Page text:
Canton Zug has been positioning itself as the global capital of cryptocurrencies, but accusations of fraud engulfing cryptocurrency markets could curb its ambitions.
In the United States, legal proceedings implicating cryptocurrency exchange platform Bitfinex in a $850 million (CHF841 million) fraud scandal are forcing Zug’s so-called “Crypto Valley” to examine its dark side.
On April 24, 2019, New York state public prosecutor Letitia James opened proceedings against cyrptocurrency exchange platform Bitfinex, which is accused of having hidden some $850 million belonging to its clients.
Bitfinex is one of the few exchange platforms to invest in the Tether cryptocurrency, which was supposed to guarantee parity with the dollar through a cash reserve of greenbacks equal to the amount of Tether issued.
And there’s the rub: $850 million has disappeared from the reserve managed by Bitfinex. At the centre of suspicions is Panama company Crypto Capital, which had been tasked with managing the dollar payments of the exchange platform, but which apparently ceased doing so during 2018.
The New York prosecutor has ordered Bitfinix to hand over all documents relating to the transfer of funds to Crypto Capital.
The problem, however, is that the structure of Crypto Capital is particularly opaque.
The company’s website simply mentions an address in Zug and claims to be part of Swiss company Global Trade Solutions AG. The commercial register indicates that the company, previously called Semacon AG Software Engineering, changed its name in 2016, registering an address belonging to Zug law firm Goldblum & Partners and then with trustee STAX AG.
US businessman detained
To trace the path of the lost money, perhaps one should turn towards Reginald Fowler. The American businessman, known for his activism in the football world, was accused of fraud and placed in preventative detention in April 2019.
The indictment, which also targets Israeli Ravid Yosef (currently on the run), has some strange similarities to the Bitfinex case. Notably, Fowler is accused of having set up “an illegal bank for the benefit of cryptocurrency trading platforms” and of having misappropriated $850 million in 2018.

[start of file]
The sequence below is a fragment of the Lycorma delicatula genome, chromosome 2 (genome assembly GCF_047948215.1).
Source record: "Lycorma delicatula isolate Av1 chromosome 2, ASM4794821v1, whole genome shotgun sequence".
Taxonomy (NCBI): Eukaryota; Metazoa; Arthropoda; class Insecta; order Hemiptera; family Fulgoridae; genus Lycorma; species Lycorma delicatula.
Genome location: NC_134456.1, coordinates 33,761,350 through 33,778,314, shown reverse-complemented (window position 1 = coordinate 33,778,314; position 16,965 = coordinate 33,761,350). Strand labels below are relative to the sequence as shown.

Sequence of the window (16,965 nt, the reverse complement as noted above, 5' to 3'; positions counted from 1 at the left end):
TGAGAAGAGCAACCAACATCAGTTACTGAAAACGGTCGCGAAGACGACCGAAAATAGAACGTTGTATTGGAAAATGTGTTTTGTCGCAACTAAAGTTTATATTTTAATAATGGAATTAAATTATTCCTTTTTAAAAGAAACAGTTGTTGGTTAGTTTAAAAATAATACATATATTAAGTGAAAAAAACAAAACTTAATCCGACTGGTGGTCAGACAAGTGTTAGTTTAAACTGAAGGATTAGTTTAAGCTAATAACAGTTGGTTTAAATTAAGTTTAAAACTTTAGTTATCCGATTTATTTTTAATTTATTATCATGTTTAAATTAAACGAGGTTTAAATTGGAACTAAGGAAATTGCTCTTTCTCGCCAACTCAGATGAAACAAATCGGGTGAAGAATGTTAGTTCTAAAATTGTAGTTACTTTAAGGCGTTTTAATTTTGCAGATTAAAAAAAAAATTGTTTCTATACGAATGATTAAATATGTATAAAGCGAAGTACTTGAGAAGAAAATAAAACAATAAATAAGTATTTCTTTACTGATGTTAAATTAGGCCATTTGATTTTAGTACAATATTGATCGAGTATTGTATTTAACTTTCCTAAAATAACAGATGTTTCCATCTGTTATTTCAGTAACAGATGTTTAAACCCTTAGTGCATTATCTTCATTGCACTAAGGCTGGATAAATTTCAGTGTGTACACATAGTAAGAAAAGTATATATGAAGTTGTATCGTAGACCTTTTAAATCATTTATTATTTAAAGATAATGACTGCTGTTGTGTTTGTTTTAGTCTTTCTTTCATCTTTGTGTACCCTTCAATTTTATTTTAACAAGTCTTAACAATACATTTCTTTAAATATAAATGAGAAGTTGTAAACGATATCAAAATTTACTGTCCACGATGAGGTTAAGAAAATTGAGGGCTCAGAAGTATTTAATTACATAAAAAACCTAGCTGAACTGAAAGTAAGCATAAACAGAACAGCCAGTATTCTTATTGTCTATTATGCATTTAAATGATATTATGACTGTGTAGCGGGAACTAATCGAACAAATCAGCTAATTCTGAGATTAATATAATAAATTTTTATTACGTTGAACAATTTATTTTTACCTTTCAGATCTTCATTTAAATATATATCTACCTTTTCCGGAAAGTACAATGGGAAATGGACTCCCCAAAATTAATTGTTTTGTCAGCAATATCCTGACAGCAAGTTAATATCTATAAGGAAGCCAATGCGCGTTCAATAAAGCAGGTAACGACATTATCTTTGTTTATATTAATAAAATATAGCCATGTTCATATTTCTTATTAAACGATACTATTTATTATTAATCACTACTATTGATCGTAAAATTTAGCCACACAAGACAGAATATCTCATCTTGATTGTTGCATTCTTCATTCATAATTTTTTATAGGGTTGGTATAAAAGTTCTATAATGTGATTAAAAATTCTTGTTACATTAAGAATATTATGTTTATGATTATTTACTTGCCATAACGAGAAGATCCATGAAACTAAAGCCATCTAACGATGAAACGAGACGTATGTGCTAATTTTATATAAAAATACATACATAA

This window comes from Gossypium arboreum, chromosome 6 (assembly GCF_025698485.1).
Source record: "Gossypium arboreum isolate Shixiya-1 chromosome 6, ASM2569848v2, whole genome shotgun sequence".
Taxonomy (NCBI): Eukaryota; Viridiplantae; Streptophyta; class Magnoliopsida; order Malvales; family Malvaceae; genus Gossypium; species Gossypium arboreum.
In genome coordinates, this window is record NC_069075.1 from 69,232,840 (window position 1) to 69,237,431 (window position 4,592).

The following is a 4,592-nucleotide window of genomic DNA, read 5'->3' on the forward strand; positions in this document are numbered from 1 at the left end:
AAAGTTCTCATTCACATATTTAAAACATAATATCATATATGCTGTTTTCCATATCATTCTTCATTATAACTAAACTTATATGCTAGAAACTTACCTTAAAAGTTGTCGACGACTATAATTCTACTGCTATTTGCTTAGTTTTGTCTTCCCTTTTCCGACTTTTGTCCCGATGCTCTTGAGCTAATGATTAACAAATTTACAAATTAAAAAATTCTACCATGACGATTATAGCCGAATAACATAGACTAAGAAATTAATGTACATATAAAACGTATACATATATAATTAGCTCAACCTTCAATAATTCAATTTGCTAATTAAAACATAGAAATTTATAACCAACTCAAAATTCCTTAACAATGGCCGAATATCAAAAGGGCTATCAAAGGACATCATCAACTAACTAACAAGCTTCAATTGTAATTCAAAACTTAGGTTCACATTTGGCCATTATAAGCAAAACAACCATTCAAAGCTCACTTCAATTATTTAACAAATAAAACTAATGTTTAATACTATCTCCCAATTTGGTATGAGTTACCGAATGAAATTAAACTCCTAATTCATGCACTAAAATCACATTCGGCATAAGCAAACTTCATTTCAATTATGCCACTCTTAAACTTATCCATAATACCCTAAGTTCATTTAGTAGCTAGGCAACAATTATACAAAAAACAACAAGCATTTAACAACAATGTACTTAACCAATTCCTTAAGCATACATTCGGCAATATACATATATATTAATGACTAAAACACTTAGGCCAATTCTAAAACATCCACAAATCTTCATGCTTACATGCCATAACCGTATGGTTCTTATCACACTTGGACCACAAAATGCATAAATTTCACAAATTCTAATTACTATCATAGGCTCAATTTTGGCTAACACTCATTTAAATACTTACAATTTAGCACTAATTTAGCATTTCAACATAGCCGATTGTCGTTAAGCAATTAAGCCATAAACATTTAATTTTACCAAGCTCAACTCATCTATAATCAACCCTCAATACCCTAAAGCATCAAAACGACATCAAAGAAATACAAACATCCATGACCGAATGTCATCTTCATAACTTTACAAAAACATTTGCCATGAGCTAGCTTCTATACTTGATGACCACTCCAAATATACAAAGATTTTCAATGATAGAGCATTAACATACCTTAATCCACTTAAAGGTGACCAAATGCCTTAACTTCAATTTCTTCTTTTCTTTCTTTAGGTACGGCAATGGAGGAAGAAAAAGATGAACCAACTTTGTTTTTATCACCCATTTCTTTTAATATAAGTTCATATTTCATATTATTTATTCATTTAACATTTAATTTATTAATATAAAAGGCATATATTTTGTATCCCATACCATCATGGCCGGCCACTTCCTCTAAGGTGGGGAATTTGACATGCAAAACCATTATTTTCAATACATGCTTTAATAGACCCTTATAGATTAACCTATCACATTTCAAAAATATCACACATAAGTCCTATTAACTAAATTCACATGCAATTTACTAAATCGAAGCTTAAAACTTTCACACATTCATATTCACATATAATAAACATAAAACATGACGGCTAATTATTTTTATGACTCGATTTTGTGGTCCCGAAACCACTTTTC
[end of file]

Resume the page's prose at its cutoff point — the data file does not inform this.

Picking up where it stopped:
The court also seized funds held in five US-based HSBC accounts in the name of Reginald Fowler and the company Global Trading Solutions LLC – a name which echoes that of Global Trade Solutions AG. Another troubling coincidence: the Swiss commercial register names Reginald Fowler as administrator of Zug-based company Spiral Global Trade Solutions AG.
According to American authorities, Reginald Fowler is still in possession of several million dollars linked to the fraud. The funds are believed to be hidden in some 60 foreign accounts. The indictment also mentions other conspirators, the identities of whom have not been released, based in Canada, Israel and Switzerland.
FINMA slow to react
In Switzerland, it was a month before the Swiss Financial Market Supervisory Authority (Finma) acted on the information revealed by the New York prosecutor’s office and placed Global Trade Solutions on its blacklist, on May 27, 2019.
Blacklisting occurs when “Finma investigations lead to the belief that the provider presents an imminent and important danger to its investors”.
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Spiral Global Trade Solutions AG has not yet been subjected to the same treatment. The company is administered by Reginald Fowler and can still legally operate.
Finma declined to comment. The Public Prosecutor’s Office indicates it has not “at this stage opened any criminal procedure” in the case.
It’s also worth noting that aside from Global Trade Solutions AG, three other businesses active in the cryptocurrency market - Coin Chambers, Crypto de Suisse and Lapo BCAG - were blacklisted between May 27-29, 2019. However, there is no evidence that these companies are connected to the Bitfinex/Tether case.
Embarrassment for Crypto Valley
This case of fraud comes at a moment when Switzerland is trying to position itself as a global leader in cryptocurrencies with its “Crypto Valley” in Zug. A report published in February 2019 in French daily newspaper Les Echos and titled “How Switzerland wants to become the crypto nation”, discusses the country’s willingness to specialise in crypto industries as a means of “find[ing] new sources of growth” for the future “beyond managing the fortunes of the ultra-rich”.
Canton Zug offers businesses active in the sector attractive tax rates, with a corporate tax rate of around 12%. Recently Facebook also announced it would launch its cryptocurrency Libra via a Swiss foundation.